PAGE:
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    The trouble with young writers is that they are all in their sixties.

    Writers and Writing More
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    Death is a very dull, dreary affair, and my advice to you is to have nothing whatever to do with it.

    Death and Dying More
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    Tradition is a guide and not a jailer.

    Tradition More
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    Tolerance is only another name for indifference.

    Tolerance More
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    The ideal has many names, and beauty is but one of them.

    Beauty More
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    Death doesn't affect the living because it has not happened yet. Death doesn't concern the dead because they have ceased to exist.

    Death and Dying More
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    It is not true that suffering ennobles the character; happiness does that sometimes, but suffering, for the most part, makes men petty and vindictive.

    Suffering More
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    The common idea that success spoils people by making them vain, egotistic, and self-complacent is erroneous, on the contrary, it makes them for the most part, humble, tolerant, and kind. Failure makes people bitter and cruel.

    Success More
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    There are three rules for writing the novel. Unfortunately no one knows what they are.

    Writers and Writing More
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    You know what the critics are. If you tell the truth they only say you're cynical and it does an author no good to get a reputation for cynicism.

    Critics and Criticism More
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    Habits in writing as in life are only useful if they are broken as soon as they cease to be advantageous.

    Writers and Writing More
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    Common-sense appears to be only another name for the thoughtlessness of the unthinking. It is made of the prejudices of childhood, the idiosyncrasies of individual character and the opinion of the newspapers.

    Common sense More
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    Common sense and nature will do a lot to make the pilgrimage of life not too difficult.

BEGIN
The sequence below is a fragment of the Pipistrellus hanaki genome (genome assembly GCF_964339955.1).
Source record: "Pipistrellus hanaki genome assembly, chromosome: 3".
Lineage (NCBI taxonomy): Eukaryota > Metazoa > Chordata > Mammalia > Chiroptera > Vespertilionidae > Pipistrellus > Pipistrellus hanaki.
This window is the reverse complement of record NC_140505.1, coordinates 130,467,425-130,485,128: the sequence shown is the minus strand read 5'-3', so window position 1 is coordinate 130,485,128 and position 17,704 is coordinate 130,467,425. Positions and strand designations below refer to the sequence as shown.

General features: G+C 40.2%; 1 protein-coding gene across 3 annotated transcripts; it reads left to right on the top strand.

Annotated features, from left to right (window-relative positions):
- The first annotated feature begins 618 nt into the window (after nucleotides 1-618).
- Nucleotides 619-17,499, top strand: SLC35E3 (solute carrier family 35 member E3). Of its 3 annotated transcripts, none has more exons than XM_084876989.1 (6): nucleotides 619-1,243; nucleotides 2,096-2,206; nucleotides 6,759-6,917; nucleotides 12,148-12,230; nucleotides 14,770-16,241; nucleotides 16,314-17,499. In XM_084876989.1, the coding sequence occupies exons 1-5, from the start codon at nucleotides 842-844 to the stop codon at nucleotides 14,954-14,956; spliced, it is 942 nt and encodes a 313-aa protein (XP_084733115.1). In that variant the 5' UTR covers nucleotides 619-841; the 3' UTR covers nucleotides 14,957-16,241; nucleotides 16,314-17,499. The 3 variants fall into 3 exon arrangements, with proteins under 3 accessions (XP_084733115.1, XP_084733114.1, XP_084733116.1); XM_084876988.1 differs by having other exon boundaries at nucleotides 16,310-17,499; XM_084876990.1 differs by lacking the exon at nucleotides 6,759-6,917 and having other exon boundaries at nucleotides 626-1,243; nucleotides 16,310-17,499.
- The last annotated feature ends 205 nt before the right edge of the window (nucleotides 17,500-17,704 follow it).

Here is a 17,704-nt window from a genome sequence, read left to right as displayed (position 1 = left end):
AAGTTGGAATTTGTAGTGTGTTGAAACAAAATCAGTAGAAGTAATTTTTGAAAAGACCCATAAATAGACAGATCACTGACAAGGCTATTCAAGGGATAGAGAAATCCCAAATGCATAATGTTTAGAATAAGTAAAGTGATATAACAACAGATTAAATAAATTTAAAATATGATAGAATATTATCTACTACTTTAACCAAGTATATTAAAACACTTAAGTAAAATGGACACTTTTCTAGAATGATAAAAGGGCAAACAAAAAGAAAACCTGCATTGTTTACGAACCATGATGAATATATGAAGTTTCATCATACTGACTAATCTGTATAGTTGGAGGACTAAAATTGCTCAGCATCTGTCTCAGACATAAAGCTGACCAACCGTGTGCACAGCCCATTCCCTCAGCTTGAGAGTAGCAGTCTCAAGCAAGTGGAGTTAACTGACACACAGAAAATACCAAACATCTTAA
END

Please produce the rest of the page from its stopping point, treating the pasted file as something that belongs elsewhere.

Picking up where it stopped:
Common sense More
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    It seems that the creative faculty and the critical faculty cannot exist together in their highest perfection.

    Creativity More
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    Lady Hodmarsh and the duchess immediately assumed the clinging affability that persons of rank assume with their inferiors in order to show them that they are not in the least conscious of any difference in station between them.

    Class More
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    No egoism is so insufferable as that of the Christian with regard to his soul.

    Christians and Christianity More
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    People who ask for your criticism want only praise.

    Critics and Criticism More
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    I would sooner read a timetable or a catalog than nothing at all.

    Books and Reading More
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    You know that the Tasmanians, who never committed adultery, are now extinct.

    Adultery More
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    No one can write a best seller by trying to. He must write with complete sincerity; the clich?s that make you laugh, the hackneyed characters, the well-worn situations, the commonplace story that excites your derision, seem neither hackneyed, well worn nor commonplace to him. The conclusion is obvious: you cannot write anything that will convince unless you are yourself convinced. The best seller sells because he writes with his heart's blood.

    Books - Bestsellers More
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    It is an illusion that youth is happy, an illusion of those who has lost it.

    Youth More
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    What has influenced my life more than any other single thing has been my stammer. Had I not stammered I would probably... have gone to Cambridge as my brothers did, perhaps have become a don and every now and then published a dreary book about French literature.

    Speech More
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    Few misfortunes can befall a boy which bring worse consequences than to have a really affectionate mother.

    Mother More
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    The world is quickly bored by the recital of misfortune, and willing avoids the sight of distress.

    Misfortunes More
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    Love is what happens to a man and woman who don't know each other.

    Love More
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    The great critic must be a philosopher, for from philosophy he will learn serenity, impartiality, and the transitoriness of human things.

    Literary criticism More
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    You are not angry with people when you laugh at them. Humor teaches tolerance.

    Laughter More
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    Hypocrisy is the most difficult and nerve-racking vice that any man can pursue; it needs an unceasing vigilance and a rare detachment of spirit. It cannot, like adultery or gluttony, be practiced at spare moments; it is a whole-time job.

    Hypocrisy More